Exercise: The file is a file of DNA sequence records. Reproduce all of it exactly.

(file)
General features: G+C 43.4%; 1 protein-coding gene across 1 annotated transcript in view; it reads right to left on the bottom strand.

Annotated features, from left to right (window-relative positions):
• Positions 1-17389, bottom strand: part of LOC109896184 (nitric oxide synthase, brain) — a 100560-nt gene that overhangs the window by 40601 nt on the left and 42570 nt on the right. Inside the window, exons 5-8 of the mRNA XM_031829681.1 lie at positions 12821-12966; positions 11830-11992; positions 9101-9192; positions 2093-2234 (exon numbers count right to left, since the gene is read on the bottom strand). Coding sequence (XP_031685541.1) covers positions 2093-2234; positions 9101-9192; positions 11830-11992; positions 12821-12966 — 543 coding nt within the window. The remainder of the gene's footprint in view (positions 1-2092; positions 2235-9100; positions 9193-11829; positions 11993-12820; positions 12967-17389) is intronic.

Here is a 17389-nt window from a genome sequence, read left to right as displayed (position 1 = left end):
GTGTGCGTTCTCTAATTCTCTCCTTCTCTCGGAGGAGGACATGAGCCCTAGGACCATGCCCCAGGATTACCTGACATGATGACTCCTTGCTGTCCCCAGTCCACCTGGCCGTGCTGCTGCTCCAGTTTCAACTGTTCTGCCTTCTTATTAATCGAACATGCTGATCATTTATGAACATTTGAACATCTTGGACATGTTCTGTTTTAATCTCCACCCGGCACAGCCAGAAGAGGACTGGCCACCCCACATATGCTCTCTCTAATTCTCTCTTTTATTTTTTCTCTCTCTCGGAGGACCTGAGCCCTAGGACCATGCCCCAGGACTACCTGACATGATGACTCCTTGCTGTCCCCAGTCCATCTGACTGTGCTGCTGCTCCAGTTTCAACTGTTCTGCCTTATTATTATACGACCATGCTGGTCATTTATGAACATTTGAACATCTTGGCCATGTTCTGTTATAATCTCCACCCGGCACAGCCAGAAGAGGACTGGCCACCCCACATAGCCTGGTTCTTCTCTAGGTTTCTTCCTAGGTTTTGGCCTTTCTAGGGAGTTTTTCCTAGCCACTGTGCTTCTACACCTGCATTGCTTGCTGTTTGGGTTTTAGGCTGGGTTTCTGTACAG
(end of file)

General features: G+C 43.4%; 1 protein-coding gene across 1 annotated transcript in view; it reads right to left on the bottom strand.

Annotated features, from left to right (window-relative positions):
• Positions 1-17389, bottom strand: part of LOC109896184 (nitric oxide synthase, brain) — a 100560-nt gene that overhangs the window by 40601 nt on the left and 42570 nt on the right. Inside the window, exons 5-8 of the mRNA XM_031829681.1 lie at positions 12821-12966; positions 11830-11992; positions 9101-9192; positions 2093-2234 (exon numbers count right to left, since the gene is read on the bottom strand). Coding sequence (XP_031685541.1) covers positions 2093-2234; positions 9101-9192; positions 11830-11992; positions 12821-12966 — 543 coding nt within the window. The remainder of the gene's footprint in view (positions 1-2092; positions 2235-9100; positions 9193-11829; positions 11993-12820; positions 12967-17389) is intronic.

Here is a 17389-nt window from a genome sequence, read left to right as displayed (position 1 = left end):
GTGTGCGTTCTCTAATTCTCTCCTTCTCTCGGAGGAGGACATGAGCCCTAGGACCATGCCCCAGGATTACCTGACATGATGACTCCTTGCTGTCCCCAGTCCACCTGGCCGTGCTGCTGCTCCAGTTTCAACTGTTCTGCCTTCTTATTAATCGAACATGCTGATCATTTATGAACATTTGAACATCTTGGACATGTTCTGTTTTAATCTCCACCCGGCACAGCCAGAAGAGGACTGGCCACCCCACATATGCTCTCTCTAATTCTCTCTTTTATTTTTTCTCTCTCTCGGAGGACCTGAGCCCTAGGACCATGCCCCAGGACTACCTGACATGATGACTCCTTGCTGTCCCCAGTCCATCTGACTGTGCTGCTGCTCCAGTTTCAACTGTTCTGCCTTATTATTATACGACCATGCTGGTCATTTATGAACATTTGAACATCTTGGCCATGTTCTGTTATAATCTCCACCCGGCACAGCCAGAAGAGGACTGGCCACCCCACATAGCCTGGTTCTTCTCTAGGTTTCTTCCTAGGTTTTGGCCTTTCTAGGGAGTTTTTCCTAGCCACTGTGCTTCTACACCTGCATTGCTTGCTGTTTGGGTTTTAGGCTGGGTTTCTGTACAG